When is a game not a game? I flicked through the new Edge on the way home yesterday with growing unease. EyeToy up for an award – fair do’s, it’s a great idea and well executed. Glowing review for karaoke game Singstar? Hmmm. News item on new virtual punching glove and a measurement device for computerising your real golf swing? HOLD ON A MINUTE.

Computer games have traditionally thrived on simulating things that we couch potatoes can’t actually do in real life. In order to run the actual 400 metres you need rather more than two fingers. This is as it should be. I am rubbish at golf and would find real golf a tiresome, frustrating and humiliating business. Computer golf is a great deal easier, an advantage which is suddenly removed if you have to grip and swing a real actual golf club – a crucial barrier of non-realism has vanished. To put my argument in a nutshell: if the skills you need for the computer game are the skills you need for the real life game then why not just do it in real life?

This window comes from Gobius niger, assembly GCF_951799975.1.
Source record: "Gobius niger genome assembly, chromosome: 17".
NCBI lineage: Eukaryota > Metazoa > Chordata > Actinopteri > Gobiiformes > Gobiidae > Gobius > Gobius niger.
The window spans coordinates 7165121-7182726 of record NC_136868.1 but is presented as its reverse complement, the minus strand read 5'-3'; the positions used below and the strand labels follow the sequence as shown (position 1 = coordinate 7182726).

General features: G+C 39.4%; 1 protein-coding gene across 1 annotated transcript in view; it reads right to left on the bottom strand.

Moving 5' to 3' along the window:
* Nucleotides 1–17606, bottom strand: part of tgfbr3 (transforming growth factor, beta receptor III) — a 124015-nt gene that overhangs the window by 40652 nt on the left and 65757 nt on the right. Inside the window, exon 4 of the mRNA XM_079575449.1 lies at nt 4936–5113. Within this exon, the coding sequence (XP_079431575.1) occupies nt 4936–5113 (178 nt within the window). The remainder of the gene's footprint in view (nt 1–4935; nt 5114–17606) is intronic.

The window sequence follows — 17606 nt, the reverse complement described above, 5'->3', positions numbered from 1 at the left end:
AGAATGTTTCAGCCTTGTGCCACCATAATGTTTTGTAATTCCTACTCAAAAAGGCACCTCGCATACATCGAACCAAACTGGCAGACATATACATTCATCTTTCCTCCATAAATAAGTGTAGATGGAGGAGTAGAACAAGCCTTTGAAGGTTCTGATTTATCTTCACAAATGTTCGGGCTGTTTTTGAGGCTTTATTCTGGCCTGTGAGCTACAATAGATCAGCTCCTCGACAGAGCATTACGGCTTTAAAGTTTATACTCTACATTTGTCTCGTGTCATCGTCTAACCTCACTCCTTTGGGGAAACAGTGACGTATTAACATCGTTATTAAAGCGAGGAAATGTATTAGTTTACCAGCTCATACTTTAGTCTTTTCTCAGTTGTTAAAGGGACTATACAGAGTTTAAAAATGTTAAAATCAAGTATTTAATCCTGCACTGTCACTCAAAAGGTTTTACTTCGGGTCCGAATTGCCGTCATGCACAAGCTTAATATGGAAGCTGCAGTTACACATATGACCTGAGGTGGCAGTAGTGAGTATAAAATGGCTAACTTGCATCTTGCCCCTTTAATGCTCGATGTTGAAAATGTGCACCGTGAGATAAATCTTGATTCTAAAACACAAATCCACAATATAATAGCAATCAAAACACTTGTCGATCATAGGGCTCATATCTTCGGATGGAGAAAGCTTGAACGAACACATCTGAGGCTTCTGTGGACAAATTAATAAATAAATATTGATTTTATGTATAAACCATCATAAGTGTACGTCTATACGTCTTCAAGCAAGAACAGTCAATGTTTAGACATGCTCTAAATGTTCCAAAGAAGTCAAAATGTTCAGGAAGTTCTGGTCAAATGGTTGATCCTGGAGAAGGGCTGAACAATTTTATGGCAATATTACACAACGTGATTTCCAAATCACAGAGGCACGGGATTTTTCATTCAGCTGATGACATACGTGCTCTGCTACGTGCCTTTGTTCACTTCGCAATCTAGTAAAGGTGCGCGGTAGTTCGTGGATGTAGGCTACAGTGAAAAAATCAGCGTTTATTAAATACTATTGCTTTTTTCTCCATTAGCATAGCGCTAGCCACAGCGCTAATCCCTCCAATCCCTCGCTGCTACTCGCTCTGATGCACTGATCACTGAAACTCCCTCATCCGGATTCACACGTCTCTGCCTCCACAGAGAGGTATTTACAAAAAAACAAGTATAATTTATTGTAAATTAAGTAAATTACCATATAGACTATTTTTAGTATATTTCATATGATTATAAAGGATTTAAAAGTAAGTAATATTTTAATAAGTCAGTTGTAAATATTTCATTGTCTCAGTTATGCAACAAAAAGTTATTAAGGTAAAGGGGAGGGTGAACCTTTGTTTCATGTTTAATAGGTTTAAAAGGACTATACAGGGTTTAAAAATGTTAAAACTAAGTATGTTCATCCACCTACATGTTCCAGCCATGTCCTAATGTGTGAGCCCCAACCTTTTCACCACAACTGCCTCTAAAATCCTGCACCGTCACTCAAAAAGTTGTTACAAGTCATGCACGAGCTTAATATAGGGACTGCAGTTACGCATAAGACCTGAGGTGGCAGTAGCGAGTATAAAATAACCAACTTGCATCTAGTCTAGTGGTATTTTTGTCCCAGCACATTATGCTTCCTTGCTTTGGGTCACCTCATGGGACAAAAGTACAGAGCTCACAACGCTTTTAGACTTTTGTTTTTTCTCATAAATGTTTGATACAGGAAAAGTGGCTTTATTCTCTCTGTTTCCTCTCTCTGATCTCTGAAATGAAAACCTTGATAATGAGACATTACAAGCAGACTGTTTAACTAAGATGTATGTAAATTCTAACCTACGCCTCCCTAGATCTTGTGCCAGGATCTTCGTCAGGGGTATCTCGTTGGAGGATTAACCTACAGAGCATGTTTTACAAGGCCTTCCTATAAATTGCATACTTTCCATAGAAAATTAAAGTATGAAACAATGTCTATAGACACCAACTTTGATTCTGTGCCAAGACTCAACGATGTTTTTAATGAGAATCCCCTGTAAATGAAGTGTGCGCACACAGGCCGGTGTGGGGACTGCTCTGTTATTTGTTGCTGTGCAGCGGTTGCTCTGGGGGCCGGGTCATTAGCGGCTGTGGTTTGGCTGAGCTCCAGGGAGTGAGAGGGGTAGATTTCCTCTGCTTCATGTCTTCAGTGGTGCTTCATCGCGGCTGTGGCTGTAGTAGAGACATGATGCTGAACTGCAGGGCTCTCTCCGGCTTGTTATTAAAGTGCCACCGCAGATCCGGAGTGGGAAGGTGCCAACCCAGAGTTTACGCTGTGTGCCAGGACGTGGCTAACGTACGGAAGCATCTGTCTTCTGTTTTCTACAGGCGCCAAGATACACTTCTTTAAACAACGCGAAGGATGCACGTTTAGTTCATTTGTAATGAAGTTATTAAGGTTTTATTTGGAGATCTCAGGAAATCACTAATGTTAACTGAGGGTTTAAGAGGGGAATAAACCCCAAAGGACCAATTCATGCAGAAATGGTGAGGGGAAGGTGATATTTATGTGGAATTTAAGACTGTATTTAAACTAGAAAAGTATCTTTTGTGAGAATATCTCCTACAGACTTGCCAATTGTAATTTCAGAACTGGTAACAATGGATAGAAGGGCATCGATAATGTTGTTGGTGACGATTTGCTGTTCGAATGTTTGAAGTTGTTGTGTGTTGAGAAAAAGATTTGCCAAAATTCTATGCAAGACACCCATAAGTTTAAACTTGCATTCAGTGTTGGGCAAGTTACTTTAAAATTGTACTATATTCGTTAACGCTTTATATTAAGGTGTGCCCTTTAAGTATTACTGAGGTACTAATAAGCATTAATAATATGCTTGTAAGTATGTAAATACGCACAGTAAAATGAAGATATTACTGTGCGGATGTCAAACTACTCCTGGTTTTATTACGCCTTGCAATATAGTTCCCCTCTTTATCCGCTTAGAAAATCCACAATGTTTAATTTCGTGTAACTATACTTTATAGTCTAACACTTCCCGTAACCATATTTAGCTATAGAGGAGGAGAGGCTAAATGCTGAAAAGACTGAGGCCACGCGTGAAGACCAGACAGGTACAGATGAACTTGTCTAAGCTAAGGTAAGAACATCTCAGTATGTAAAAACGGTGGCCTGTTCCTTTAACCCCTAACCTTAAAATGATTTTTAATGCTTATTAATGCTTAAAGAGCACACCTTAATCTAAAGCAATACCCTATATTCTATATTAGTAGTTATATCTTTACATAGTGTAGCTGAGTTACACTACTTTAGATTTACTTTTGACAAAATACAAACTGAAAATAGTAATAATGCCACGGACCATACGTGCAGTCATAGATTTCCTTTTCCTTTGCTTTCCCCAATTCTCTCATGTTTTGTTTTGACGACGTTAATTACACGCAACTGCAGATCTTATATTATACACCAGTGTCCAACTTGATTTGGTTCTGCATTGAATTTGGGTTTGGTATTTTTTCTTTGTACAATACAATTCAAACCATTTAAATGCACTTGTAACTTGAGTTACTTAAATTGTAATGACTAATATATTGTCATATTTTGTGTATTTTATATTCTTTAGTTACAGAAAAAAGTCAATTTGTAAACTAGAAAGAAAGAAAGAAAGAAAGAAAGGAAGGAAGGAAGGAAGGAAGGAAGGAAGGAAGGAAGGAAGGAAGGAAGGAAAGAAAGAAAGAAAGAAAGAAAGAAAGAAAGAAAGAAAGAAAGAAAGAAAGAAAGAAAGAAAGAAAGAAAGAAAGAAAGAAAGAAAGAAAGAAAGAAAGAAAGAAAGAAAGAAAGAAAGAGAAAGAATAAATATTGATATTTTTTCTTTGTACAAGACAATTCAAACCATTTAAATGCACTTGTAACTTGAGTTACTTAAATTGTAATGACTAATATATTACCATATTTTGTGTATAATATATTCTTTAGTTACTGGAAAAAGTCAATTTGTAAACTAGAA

EyeToy avoids this by asking you to use the same skills you’ve built up via playing ordinary games – you react with your hands to stuff you see on a screen. So it’s all great fun. Rhythm Action games work along similar lines. The success of both though has brought the much-maligned peripheral back into sharp focus, and boxing and golfing body simulators are surely just the beginning. The idea is to tap into a party gaming market – but from my experience once you’ve played EyeToy at one party you’ve played it at all of them. For solo play the crucial immersion factor is likely to be lessened by the ‘feeling like a nob’ factor of standing in your living room gripping an invisible club.

SingStar meanwhile has more serious problems. By rating its players solely on pitch and timing it completely misses the point of karaoke, at least as practised in the UK. It’s not about singing well. It’s about a convincing, and hopefully entertaining performance. We’ve all sat cursing into our cocktails when someone gets up and does a note-perfect version of some drab ballad or other, to respectful but unenthused applause. This is the kind of thing SingStar is encouraging and this is why it deserves to flop (though it surely won’t).